Regret to inform our readers that a close friend of my family lost his father this past week. Miles Allison was 77; he died of natural causes. His son George asked me to write a little something about his dad in the column this week. I protested, saying my writing wouldn’t do Miles justice, but George wouldn’t hear of it. He said, “Sure, you’re a terrible writer, but you’re the only one in town with a column.” Checkmate. Here goes:
For those who live in Green Lake, hearing the name Miles Allison brings up lots of memories and warm feelings, followed by an upset stomach. He was a town institution. He was born in rural Indiana, but his family moved here when he was very small. He excelled in school, worked at Hanson’s grocery on weekends to make a little extra money for the family. He found love, too; his sweetheart, Marion, was a clever Green Laker who caught his eye at the annual “Let’s Stand in Line for Nine Hours” festival. They were headed to the altar six months later, but the wedding was not to be; Marion refused to be married by any minister from this planet, and they grew apart. (In her later years, Marion made local news in Florida when she tied herself to the Apollo 11 rocket just before launch.) Two years later, Miles courted and married Jenna Wilson, a plain, affable local whose main talent was being able to use her feet to hit the shift key while typing.
Miles quickly set up shop as Green Lake’s resident ventriloquist. He had an odd twist to his act: instead of drinking milk while the dummy sang, he would have the dummy (known as Lulabob) drink the milk while he sang. And not only milk, either. Sandwiches, pizza, even leftover casseroles from home found their way down Lulabob’s throat. Unfortunately, the second part of the act involved Lulabob spitting the food back up all over an unsuspecting kid, as I found out firsthand at my eighth birthday party. Miles enjoyed this part so much he actually named his short-lived network radio program Miles Allison and Lulabob’s ‘Spitting Up on Kids’ Hour.
Miles and Jenna had three kids; George was the middle child and we became fast friends in grade school. Miles would tell us stories about things that had never happened, like the time he supposedly launched a lime to Russia to injure the famous chess player Boris Spassky. (Actually he mailed the lime to a pen pal in Russia and asked him to throw it at Spassky, but I digress) He made us peanut butter and jelly sandwiches and then gave them to the dog when we didn’t eat them fast enough. He even predicted I would work in a field I was grossly unqualified for! Miles enraged and infuriated, but he always enlivened the town.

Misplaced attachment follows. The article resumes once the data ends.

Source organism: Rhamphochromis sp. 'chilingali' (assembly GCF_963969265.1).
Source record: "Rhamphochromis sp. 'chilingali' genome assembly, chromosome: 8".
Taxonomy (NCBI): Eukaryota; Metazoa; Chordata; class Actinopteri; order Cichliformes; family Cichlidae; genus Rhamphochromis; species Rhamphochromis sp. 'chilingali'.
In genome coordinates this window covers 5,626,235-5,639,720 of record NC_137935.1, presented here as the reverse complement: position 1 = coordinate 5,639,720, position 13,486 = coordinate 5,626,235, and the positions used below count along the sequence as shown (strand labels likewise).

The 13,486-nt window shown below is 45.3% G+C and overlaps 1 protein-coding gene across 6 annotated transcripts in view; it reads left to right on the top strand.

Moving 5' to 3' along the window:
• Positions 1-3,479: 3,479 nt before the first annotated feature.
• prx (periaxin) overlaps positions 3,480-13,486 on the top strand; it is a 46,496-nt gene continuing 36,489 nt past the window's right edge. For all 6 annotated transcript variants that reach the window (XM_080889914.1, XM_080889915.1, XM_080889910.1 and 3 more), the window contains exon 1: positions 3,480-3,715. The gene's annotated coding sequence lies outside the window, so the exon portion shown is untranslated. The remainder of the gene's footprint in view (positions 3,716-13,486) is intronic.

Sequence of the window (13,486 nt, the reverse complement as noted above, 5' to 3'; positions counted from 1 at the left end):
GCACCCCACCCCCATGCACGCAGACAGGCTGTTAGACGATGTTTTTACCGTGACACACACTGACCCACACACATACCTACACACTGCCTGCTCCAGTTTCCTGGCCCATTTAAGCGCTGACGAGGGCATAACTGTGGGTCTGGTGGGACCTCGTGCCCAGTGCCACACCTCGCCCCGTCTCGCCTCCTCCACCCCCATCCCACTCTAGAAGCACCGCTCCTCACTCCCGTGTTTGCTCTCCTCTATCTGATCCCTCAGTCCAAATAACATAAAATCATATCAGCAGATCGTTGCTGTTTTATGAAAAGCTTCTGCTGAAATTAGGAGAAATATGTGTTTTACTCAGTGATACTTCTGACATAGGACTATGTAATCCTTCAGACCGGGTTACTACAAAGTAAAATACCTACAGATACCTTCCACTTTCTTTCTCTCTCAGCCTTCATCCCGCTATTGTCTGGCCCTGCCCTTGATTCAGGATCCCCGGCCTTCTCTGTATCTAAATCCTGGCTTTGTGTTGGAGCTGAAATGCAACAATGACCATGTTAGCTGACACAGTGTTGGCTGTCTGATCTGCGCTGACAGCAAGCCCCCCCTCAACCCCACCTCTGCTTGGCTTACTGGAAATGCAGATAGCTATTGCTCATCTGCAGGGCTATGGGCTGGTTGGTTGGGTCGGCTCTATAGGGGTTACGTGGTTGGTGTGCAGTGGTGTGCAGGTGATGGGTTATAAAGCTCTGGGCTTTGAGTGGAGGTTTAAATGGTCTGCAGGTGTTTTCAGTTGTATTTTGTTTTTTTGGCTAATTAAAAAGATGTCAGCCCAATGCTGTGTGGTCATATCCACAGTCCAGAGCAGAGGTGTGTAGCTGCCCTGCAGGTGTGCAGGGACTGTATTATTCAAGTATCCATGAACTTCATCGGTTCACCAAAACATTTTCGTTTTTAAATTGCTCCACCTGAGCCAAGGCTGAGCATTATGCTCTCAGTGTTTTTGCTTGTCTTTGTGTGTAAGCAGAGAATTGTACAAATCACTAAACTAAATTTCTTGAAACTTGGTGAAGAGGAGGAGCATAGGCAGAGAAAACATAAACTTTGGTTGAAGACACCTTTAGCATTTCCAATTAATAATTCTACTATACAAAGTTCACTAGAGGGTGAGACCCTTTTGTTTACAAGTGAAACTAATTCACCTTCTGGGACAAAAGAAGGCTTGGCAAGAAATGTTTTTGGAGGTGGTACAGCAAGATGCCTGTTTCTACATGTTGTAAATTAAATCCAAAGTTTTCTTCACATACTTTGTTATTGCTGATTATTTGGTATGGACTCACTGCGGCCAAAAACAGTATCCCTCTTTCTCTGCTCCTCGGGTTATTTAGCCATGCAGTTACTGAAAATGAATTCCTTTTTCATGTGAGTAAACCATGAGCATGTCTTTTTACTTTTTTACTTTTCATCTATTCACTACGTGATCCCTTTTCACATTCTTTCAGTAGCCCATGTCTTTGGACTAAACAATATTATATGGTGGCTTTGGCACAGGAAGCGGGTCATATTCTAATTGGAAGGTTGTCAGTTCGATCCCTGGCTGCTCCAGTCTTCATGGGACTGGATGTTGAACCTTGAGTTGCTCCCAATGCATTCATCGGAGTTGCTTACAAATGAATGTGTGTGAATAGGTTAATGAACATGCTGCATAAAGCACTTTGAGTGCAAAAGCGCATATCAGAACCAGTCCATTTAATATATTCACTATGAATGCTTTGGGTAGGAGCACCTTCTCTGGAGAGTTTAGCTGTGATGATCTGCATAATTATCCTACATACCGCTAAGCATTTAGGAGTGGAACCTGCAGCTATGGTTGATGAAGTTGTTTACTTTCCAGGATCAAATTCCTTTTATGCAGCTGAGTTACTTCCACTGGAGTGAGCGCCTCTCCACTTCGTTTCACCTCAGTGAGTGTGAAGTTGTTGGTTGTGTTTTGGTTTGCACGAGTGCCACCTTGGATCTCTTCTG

In later years Miles made peace with his dad, which was tough because Lawrence Allison didn’t speak English, and wouldn’t teach his son the language he spoke. He thought that a father speaking the same language as his son was a sin, and so he had an interpreter with him at all times. Lawrence began learning English at last, but suffered a stroke not three weeks after. His last words were “Fifty words I know and now this.”
Miles kept busy even after retiring. He volunteered his time as a Dungeon Master in the 80’s and served as Substitute Fire Dog for the Green Lake Fire Department for a year. Up until his death he was known to walk up to City Hall in the morning, yell obscenities and walk back home, only to return that afternoon and apologize. He did this every day for nearly ten years. Green Lake’s esteemed former mayor, Robert “The Rocket” Putnam, told me “Thanks to Miles, every time I hear the words ‘you little @&@!’ I smile. Good thing, too, when you’re a mayor.”
In the wake of bad news, it’s often hard to find wisdom. Miles Allison knew this, and made sure to leave us a message in his will: “If you smell the roses too long, you’ll probably look like an idiot. Don’t bother. Roses smell like #!@@ anyway.”
Provocative, clever, unpredictable, maybe even loopy, Miles Allison won’t be forgotten.